Opinion | The curious case of Asom Gana Parishad

Mukut Das

Regardless of how the political narrative concludes this year, the paradoxical Asom Gana Parishad (AGP) will surely rue its role in the emergence of Bharatiya Janata Party (BJP) by taking advantage of the premiere regional political party in 2016 in Assam.

The AGP has apparently become a victim of aggressive Hindutva political-trap which raised question in the prevailing circumstances of the state whether the AGP scored a suicide-goal in the final match between Hindutva ideology and regionalism.

Can AGP overlook its hunger for power by avoiding becoming its own nemesis by going against the interest of the centuries-old ethnic communities?

The AGP cannot blame anyone as it had no option to regain power or to place the party in a position to make people feel the existence of a regional force. But, unfortunately the party could not mobilize the regionalism sentiment and revive its identity.

The AGP has certainly failed to prevent its ally BJP and save the state from the Hindutva aggression.

Before this, the BJP had never formed government in Assam while the AGP had formed government twice. Prafulla Kumar Mahanta ruled the state from December 24, 1985 to November 28, 1990 and from May 15, 1996 to May 17, 2001 as the chief minister.

Now, the AGP is in a position to do or die for its own land since resurrection of regionalism has started. This is apparently the consequence of  the BJP’s move to bring in illegal migrants by implementing the Citizenship (Amendment) Bill, 2016.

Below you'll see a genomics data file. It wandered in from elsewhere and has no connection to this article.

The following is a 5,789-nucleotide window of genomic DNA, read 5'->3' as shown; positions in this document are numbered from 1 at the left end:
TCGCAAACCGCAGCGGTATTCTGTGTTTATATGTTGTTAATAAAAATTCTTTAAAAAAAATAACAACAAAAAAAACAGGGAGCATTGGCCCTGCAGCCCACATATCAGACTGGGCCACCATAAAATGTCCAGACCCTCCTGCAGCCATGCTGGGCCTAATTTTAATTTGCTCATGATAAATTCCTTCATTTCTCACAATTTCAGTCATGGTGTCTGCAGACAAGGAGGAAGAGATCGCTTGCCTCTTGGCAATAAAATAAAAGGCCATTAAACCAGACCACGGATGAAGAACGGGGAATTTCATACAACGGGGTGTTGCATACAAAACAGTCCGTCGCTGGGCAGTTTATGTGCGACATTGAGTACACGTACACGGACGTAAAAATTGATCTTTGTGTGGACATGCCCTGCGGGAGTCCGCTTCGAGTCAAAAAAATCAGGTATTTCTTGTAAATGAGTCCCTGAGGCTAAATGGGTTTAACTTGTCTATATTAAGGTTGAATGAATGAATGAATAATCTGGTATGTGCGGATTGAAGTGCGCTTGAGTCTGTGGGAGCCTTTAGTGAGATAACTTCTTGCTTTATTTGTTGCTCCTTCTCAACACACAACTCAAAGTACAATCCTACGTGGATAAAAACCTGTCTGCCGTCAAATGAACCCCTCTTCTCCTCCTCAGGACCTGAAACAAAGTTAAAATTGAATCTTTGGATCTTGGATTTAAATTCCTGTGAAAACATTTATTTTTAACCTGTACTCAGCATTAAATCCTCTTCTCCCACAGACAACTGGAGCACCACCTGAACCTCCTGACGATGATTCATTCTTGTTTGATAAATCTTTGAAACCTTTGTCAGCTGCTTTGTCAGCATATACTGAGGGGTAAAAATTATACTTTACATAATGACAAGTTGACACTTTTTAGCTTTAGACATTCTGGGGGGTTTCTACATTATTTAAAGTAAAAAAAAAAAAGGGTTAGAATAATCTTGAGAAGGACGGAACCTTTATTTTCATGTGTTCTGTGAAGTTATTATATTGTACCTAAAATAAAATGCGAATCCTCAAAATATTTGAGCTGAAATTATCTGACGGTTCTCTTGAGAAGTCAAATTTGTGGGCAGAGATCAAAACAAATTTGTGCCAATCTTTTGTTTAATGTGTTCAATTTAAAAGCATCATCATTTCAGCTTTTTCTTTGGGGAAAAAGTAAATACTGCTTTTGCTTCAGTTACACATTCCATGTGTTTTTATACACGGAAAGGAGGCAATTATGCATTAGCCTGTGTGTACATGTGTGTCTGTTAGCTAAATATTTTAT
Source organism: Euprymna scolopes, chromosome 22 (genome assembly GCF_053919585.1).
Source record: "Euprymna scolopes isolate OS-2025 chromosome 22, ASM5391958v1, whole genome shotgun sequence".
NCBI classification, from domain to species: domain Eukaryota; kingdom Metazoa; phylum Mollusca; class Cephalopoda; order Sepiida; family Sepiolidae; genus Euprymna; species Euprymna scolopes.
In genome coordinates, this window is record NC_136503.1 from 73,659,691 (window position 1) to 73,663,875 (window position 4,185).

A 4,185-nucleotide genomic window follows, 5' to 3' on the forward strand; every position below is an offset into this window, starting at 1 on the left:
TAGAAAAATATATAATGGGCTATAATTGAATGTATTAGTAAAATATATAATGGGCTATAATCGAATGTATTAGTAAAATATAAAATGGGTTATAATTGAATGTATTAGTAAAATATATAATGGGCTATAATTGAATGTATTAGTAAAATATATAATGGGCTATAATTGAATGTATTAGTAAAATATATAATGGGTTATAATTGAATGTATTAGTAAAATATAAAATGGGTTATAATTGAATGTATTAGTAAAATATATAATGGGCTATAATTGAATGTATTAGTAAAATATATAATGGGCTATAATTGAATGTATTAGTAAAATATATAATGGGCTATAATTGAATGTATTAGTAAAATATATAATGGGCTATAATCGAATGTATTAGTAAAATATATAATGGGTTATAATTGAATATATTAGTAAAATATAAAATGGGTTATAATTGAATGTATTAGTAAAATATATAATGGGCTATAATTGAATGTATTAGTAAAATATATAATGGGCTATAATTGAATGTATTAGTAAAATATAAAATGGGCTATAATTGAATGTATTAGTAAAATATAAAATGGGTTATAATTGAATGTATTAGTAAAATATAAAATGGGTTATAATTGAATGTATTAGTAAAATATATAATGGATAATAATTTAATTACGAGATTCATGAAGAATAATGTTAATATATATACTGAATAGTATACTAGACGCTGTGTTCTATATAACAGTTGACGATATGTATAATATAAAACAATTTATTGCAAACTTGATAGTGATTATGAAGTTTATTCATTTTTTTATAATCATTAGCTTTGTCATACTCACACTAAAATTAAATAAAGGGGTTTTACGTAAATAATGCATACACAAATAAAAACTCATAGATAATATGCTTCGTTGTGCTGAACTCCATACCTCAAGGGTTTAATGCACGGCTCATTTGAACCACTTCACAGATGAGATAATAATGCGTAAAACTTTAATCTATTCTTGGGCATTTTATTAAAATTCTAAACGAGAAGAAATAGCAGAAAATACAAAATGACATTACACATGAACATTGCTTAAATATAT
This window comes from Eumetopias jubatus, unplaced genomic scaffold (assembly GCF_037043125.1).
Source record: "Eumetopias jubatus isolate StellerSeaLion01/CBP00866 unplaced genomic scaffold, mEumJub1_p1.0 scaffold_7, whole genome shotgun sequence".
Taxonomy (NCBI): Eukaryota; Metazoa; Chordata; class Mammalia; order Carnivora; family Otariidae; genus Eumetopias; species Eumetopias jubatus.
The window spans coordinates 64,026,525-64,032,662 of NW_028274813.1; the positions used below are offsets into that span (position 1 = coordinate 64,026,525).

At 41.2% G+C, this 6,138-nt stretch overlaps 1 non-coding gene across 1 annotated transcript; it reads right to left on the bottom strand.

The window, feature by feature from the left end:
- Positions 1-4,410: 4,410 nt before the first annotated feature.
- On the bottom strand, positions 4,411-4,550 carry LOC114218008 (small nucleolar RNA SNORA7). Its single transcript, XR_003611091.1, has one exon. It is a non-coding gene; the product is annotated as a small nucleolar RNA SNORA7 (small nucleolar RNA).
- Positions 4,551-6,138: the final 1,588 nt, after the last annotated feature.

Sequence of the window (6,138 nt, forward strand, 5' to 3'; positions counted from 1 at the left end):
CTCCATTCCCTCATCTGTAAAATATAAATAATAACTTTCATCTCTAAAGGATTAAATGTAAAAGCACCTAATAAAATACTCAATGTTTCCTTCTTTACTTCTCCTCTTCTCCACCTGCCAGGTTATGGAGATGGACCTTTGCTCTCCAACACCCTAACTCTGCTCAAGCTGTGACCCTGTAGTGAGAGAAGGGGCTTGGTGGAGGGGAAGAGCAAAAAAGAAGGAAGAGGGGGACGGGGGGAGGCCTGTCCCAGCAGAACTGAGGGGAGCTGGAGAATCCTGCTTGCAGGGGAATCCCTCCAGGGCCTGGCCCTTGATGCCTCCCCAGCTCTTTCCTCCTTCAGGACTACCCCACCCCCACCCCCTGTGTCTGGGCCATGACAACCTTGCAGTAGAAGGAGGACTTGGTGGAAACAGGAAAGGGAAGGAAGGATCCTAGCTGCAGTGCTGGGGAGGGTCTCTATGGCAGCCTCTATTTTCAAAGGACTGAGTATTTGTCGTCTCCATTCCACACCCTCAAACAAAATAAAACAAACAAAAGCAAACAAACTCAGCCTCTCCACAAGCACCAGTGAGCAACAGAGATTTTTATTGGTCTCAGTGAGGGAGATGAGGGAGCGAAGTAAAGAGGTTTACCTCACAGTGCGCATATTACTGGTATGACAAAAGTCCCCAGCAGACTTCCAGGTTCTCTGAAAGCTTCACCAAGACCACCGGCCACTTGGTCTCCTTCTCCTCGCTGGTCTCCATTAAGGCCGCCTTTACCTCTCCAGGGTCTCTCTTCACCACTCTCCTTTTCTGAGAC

Can AGP emerge as an orator like Telegana Rashtra Samithi (TRS) in Telengana or Mizo National Front (MNF) in Mizoram by breaking alliance with the BJP and forcing the NDA government to scrap the Bill to save the land, language and culture?

The AGP’s dismal performance in the recently held state panchayat election perspicaciously displayed that the party is on the verge of extinction.

On the one hand, the party has fear of losing power and on the other hand, it has failed to construct the edifice where people can trust for a safe and secure future.

It would be very interesting to follow the AGP’s words and steps ahead on the issues including Citizenship (Amendment) Bill, 2016 and the National Register of Citizens (NRC).

If the AGP do not act on its words, then people will not hesitate to christen the party as multifaceted and the betrayer of the history.

The watch worthy episode will be how the AGP will utilize the anti-incumbency wave in the upcoming 17th general election or ahead of 2021 Assembly election to regain power after the lamentable defeat in the panchayat election held in December last year.

Concerned people also opined that new faces, if introduced in the party to lead, might restore the party with a fresh energy.

The views expressed by the author are personal and may not in any way represent those of TIME8.